But that's not all Joe learned in the army. "It's pretty nuts because even though I was an IT guy the Army had me handling and learning stuff like Infantry Squad Manuvers and clearing houses."

He ended up being in the army for almost six years, deployed in Iraq for one year in 2005, and Afghanistan for 15 months in 2008. "It's nothing you could ever imagine I'll say that, haha. It was the worst time of my life at some points, mainly because of depression and all that, but oddly enough it made me who I am today."


In Iraq Ricks was with the 1st Armored Division. He lost some good friends there, but it didn't sound as bad as Afghanistan did. Afghanistan was "damn hot, lots of mines exploding, random gunshots when you weren't expecting it. Was in a couple mortar and rocket attacks on a FOB there a couple times. It was just nuts knowing someone could drop explosives on your head in your sleep" he detailed to me.

"I wasn't a big fan of the Iraq war, but it was my job and we got it done.

The worst thing he experienced involved a tank. "A friend had to throw a satchel charge out of his Bradley and it blew up killing one of his friends and mangling him pretty bad," he recalled.


Allowing him brief reprieve from such experiences, however, were video games. While deployed he took leave for 2 weeks to attend QuakeCon. "John Carmack is my idol," Joe revealed to me.

Not all of the things Ricks saw overseas were negative. He feels that the troops helped make a difference in some people's lives. "We actually helped people and it was just great seeing the things we could do for them to make their lives better. The unit we were part of Afghanistan would build houses for people, bring running water to villages and such. My unit would employ Afghan truckers to help move things across the country, so we employed many many Afghanis. I like to think it helped them not hate the US so much," he said.


All of these experienced helped shape who Ricks is today. "Hell if I could deal with this I can deal with anything," he claimed.

Joe also has a number of awards and medals from his time in service, but to him they're no big deal, and weren't for anything "heroic." "A lot of 'em are medals for being in the theater of operations, and the ARCOMs are for outstanding achievements. Just stuff I did really well and it was noticed by higher ups. Honestly I don't remember exactly what I got 'em all for, I never really put much stock in medals. The people that usually deserved them usually didn't get them," he modestly told me.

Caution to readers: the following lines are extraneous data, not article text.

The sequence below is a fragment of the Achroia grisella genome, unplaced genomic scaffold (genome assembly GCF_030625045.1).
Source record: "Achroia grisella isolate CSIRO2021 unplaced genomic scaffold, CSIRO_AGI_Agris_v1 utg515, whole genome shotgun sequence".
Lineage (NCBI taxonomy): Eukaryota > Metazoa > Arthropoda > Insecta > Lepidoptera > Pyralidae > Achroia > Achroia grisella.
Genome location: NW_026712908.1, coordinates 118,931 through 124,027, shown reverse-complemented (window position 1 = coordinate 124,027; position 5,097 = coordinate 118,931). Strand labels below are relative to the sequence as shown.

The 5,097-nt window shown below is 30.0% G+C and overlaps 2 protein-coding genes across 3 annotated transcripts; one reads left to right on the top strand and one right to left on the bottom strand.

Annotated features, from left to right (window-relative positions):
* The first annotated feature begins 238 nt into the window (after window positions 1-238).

Curious, I asked him what he thought about the war. "I wasn't a big fan of the Iraq war, but it was my job and we got it done so. Afghanistan I always and still support especially since I've seen the things we do over there. We actually had so many countries soldiers helping us out there as well so I feel that most the world's leadership knows it's a good thing," he said.


He told me he knows its a bit selfish to go into a war you don't support just to have a shot at realizing your dream down the road, but he still saw it as the path to take to solve his problem. And now that he's gone through all of that, Ricks has an easier time dealing with game development. The army is a demanding full-time job, and likewise, game development can be grueling.

Now he is finally a student at Full Sail currently on his final year, maintaining a 3.5 GPA. The road there was a long one. He told me he is "still learning my way through the craziness that is code, so hopefully I'll make my magnum opus one day." Still, he loves it all. "I'm mind blown by the whole process. I love it. I can't believe the things I can do in code now, I would have never dreamed even a year ago that I could do what I do," he exclaimed. You can play some of the games he's developed over at his portfolio site, though his final project at Full Sail is still to come.


Was it worth it? Joe thinks so. "If I somehow traveled back in time before all of it, I'd do it again without a second thought."